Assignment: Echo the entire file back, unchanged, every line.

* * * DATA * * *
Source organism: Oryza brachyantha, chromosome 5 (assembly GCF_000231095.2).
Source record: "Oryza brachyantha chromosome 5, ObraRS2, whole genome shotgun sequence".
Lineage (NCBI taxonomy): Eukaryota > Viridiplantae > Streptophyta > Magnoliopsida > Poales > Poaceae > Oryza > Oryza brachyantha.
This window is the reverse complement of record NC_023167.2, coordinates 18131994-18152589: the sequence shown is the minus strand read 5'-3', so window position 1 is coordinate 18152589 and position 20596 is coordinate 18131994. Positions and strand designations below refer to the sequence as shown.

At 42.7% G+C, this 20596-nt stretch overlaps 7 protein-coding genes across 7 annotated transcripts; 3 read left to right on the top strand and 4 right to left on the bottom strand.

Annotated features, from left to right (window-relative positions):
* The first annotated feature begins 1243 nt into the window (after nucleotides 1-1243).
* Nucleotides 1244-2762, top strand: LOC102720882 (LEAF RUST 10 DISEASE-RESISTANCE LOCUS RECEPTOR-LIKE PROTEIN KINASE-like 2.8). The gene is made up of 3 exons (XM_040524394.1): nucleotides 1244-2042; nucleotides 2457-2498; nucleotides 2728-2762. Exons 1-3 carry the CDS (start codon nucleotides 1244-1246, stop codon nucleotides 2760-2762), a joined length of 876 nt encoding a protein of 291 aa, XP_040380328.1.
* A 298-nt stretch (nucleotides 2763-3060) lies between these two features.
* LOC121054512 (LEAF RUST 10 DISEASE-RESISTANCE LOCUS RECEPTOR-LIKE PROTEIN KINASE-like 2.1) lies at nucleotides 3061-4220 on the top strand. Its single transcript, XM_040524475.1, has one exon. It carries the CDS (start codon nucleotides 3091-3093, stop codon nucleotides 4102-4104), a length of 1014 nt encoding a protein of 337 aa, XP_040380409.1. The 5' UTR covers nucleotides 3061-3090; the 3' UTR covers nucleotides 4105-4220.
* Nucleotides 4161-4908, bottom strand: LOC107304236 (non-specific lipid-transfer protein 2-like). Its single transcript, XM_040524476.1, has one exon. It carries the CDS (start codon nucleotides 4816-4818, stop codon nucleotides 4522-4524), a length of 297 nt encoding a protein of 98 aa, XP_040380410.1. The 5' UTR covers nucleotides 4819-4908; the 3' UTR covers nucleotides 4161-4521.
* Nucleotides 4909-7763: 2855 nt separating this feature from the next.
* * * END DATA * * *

Source organism: Oryza brachyantha, chromosome 5 (assembly GCF_000231095.2).
Source record: "Oryza brachyantha chromosome 5, ObraRS2, whole genome shotgun sequence".
Lineage (NCBI taxonomy): Eukaryota > Viridiplantae > Streptophyta > Magnoliopsida > Poales > Poaceae > Oryza > Oryza brachyantha.
This window is the reverse complement of record NC_023167.2, coordinates 18131994-18152589: the sequence shown is the minus strand read 5'-3', so window position 1 is coordinate 18152589 and position 20596 is coordinate 18131994. Positions and strand designations below refer to the sequence as shown.

At 42.7% G+C, this 20596-nt stretch overlaps 7 protein-coding genes across 7 annotated transcripts; 3 read left to right on the top strand and 4 right to left on the bottom strand.

Annotated features, from left to right (window-relative positions):
* The first annotated feature begins 1243 nt into the window (after nucleotides 1-1243).
* Nucleotides 1244-2762, top strand: LOC102720882 (LEAF RUST 10 DISEASE-RESISTANCE LOCUS RECEPTOR-LIKE PROTEIN KINASE-like 2.8). The gene is made up of 3 exons (XM_040524394.1): nucleotides 1244-2042; nucleotides 2457-2498; nucleotides 2728-2762. Exons 1-3 carry the CDS (start codon nucleotides 1244-1246, stop codon nucleotides 2760-2762), a joined length of 876 nt encoding a protein of 291 aa, XP_040380328.1.
* A 298-nt stretch (nucleotides 2763-3060) lies between these two features.
* LOC121054512 (LEAF RUST 10 DISEASE-RESISTANCE LOCUS RECEPTOR-LIKE PROTEIN KINASE-like 2.1) lies at nucleotides 3061-4220 on the top strand. Its single transcript, XM_040524475.1, has one exon. It carries the CDS (start codon nucleotides 3091-3093, stop codon nucleotides 4102-4104), a length of 1014 nt encoding a protein of 337 aa, XP_040380409.1. The 5' UTR covers nucleotides 3061-3090; the 3' UTR covers nucleotides 4105-4220.
* Nucleotides 4161-4908, bottom strand: LOC107304236 (non-specific lipid-transfer protein 2-like). Its single transcript, XM_040524476.1, has one exon. It carries the CDS (start codon nucleotides 4816-4818, stop codon nucleotides 4522-4524), a length of 297 nt encoding a protein of 98 aa, XP_040380410.1. The 5' UTR covers nucleotides 4819-4908; the 3' UTR covers nucleotides 4161-4521.
* Nucleotides 4909-7763: 2855 nt separating this feature from the next.